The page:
and no sacrifice was too big when he worshiped at the altar of his art.

If you will go a bit beyond the edges of boka, any transport will do, you will discover more hidden treasures, like prehistoric rock art, mini chapels, newly thriving nunneries and more great views, like the Sveti Stefan bellow.

We old farts on the road advise you to find your way to Montenegro. You will surely be welcomed in with open arms!

Back to the Balkans

There is travel baggage and then there is travel baggage. We both bring our own very old Balkans travel baggage, mine going back 40 and my husband’s 50 years, when we were both here for the first time.

We both explored parts of the Balkans before we met. Seeing that I am originally from Slovenia, the Balkans were practically on my doorstep. Depending how you define the Balkans, they were my doorstep! I have spent many childhood summers on Croatian coast, have been to Bosnia when it didn’t have the notoriety of a war torn country and as a teen backpacked through Serbia, Kosovo, Macedonia, and Montenegro.

For Mirek, seeing that he had grown up behind the iron curtain of Czechoslovakia, the Balkans were the few allowed places visit outside the fence called Iron Curtain. As a young man he had done a lot of hiking (and drinking with his buddies) in the Balkan mountains. But it was a trip through Yugoslavia that brings the heaviest travel baggage. It was in a way a defining moment of his life. If he had stayed just a day or two longer on the Balkans, his life might have turned out very differently.

You see it was year 1968 and Prague Spring was in full bloom with liberalization of the communist regime. As an engineering student 19 years of age he went on a summer adventure. Hitchhiking through Romania and Bulgaria on his return trip, he arrived to Yugoslavia. First to Macedonia and Kosovo and then along the beautiful Adriatic Coast. Hitchhiking was then a great way to meet and talk to many people and as the tough regime at home started to melt down many warned him that the big Russian brother will not look kindly on the weakening of the communist grip. As he reached the north he had to make a decision: go left and move to the West or to turn right and stay home. Having the last dinner with a professor from the University in Zagreb he declined his kind offer to stay and took a train to Prague.

Two days later the Russian tanks rolled into Prague, and shortly after the Iron Curtain shut down again!

Balkans has a lot of heavy historical baggage with much warring from the beginning of time as tribes and kingdoms and empires and political systems clashed on its territory. But to make your summer blog reading lighter we will concentrate instead on showing you the beauty and hospitality of this still somewhat undiscovered and exotic area.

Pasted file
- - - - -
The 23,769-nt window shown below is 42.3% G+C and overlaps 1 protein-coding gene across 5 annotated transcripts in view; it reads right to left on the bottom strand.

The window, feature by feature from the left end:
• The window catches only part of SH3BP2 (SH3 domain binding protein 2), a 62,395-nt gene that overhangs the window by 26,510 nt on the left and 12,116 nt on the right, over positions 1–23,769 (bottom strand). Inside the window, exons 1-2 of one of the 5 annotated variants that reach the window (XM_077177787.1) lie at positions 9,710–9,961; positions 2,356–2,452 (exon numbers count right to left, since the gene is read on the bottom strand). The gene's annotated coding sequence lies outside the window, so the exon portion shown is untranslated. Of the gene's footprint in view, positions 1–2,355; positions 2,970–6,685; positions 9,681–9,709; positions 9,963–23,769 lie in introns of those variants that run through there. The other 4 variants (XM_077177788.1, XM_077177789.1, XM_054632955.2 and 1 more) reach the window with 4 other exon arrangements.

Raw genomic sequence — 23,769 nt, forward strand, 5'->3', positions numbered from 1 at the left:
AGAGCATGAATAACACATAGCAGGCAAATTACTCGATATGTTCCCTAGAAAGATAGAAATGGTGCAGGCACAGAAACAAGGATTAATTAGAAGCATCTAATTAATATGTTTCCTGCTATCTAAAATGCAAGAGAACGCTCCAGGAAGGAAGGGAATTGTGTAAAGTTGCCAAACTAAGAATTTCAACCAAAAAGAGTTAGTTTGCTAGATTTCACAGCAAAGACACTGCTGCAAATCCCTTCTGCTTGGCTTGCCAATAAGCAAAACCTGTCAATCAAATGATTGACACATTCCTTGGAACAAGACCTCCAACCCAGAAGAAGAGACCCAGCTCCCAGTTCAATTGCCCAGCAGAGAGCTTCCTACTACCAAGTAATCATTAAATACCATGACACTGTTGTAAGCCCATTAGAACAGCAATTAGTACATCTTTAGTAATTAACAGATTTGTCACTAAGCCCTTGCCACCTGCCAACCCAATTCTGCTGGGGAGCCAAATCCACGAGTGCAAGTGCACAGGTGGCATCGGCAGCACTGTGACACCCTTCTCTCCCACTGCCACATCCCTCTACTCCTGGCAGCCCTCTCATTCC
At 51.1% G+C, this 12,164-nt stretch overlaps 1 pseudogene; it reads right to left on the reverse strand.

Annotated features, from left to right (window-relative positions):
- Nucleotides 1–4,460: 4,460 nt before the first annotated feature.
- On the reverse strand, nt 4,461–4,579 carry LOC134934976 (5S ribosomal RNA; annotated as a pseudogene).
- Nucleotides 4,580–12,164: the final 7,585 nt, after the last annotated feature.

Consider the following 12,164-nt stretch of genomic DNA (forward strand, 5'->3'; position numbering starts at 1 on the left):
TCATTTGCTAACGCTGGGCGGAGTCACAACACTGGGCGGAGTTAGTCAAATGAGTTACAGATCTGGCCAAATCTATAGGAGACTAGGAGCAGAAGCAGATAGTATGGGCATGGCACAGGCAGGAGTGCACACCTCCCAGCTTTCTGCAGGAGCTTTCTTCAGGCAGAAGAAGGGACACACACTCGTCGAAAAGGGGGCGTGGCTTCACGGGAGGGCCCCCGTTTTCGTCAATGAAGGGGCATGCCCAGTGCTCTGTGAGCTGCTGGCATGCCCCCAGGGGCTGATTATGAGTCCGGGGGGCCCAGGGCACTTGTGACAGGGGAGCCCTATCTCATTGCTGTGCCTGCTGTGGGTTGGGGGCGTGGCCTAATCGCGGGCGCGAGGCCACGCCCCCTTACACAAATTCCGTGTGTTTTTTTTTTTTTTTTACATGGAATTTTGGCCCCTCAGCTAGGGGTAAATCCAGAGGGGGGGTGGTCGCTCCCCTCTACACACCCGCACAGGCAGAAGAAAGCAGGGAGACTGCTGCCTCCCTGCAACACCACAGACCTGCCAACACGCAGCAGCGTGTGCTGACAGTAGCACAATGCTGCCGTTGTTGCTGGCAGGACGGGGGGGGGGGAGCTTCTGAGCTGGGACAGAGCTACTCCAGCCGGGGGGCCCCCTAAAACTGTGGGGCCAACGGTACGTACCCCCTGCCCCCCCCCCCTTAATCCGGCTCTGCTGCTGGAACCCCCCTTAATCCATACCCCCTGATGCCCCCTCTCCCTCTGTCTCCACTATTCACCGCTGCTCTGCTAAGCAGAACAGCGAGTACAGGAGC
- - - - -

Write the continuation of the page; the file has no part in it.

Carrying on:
So what can you expect to find on the Balkans?

A lot of old stone fortresses like this one in Belgrade, the Capital of Serbia. Defended by all kinds of heavy canons. You will also find a lot of new, not necessarily always charming or tasteful. The capitals of newly minted countries want to show off with palatial new buildings, lighted up brightly all night. Macedonian capital Skopje is particularly insane in this aspect. Did you know that it just recently changed its name to North Macedonia? It was the Greeks who insisted on the name change. They also forced the renaming of the Skopje airport. It is not called Alexander the Great anymore. Alexander III of Macedon certainly wasn’t Slavic from Northern Macedonia (the Slavs came in much later) but he also wasn’t Greek Greek. He was of a Macedon tribe with its own language. He studied under the Greek philosopher Aristotle in classic Greek. Oops, I said no history lessons!

Everywhere, be it in a big capital or a small town you will find a lot of al fresco restaurants and coffee shops on cobble stone streets, where friends, lovers, families, and tourists sit after the temps drop somewhat in the evenings.

Certainly you won’t go hungry, but it won’t be that easy if you are a vegetarian as meat of all sorts is the main ingredient do most Balkan meals.Besides your typical pork, beef and lamb, you will also find on the menus specialties like tripe, calve’s liver, rabbits, and sheep’s brain. Expect your plate to be overflowing and the your wallet only slightly diminished. Food and alcohol is extremely affordable and generally of great quality. We especially appreciated the ripe, red, juicy tomatoes and the early summer fruits of cherries, apricots and peaches. Much appreciated by all guests!

After food and any other time coffee is taken seriously on the Balkans. But coffee is more than coffee, it is a ritual and an offering of hospitality and friendship. In some places it is also a way of life, especially for older men, who meet in coffee houses killing time until lunch or dinner, prepared at home by their wives, who certainly had invited a neighbor or two for a cup of their own. Interestingly, for the longest time Turkish coffee (thick, mud on the bottom concoction with lots of sugar) was the poison of choice. Nowadays the cappuccinos and the like have become very trendy, especially amongst the younger crowd. In some former Yugoslavian republics you might be surprised to find a certain amount of Yugonostalgia. Compared to Stalin and most other Communist leaders, Tito was seen much more as a benevolent dictator and many people still remember him fondly and come to visit his quite modest marble grave in Belgrade’s House of Flowers . So let’s stay with the former Yugoslavian republics. We skipped a few like Bosnia and Kosovo. (Our car insurance wasn’t valid there, besides there were clashes with Serbs reported yet again). At the beginning of our 6 week trip around the Balkans we drove on the freeways from Ljubljana via Zagreb straight to Belgrade and in quick six hours we were there. That’s were in my mind the Western (Austro Hungarian) and Eastern (Serbian Orthodox and Turkish) worlds come together.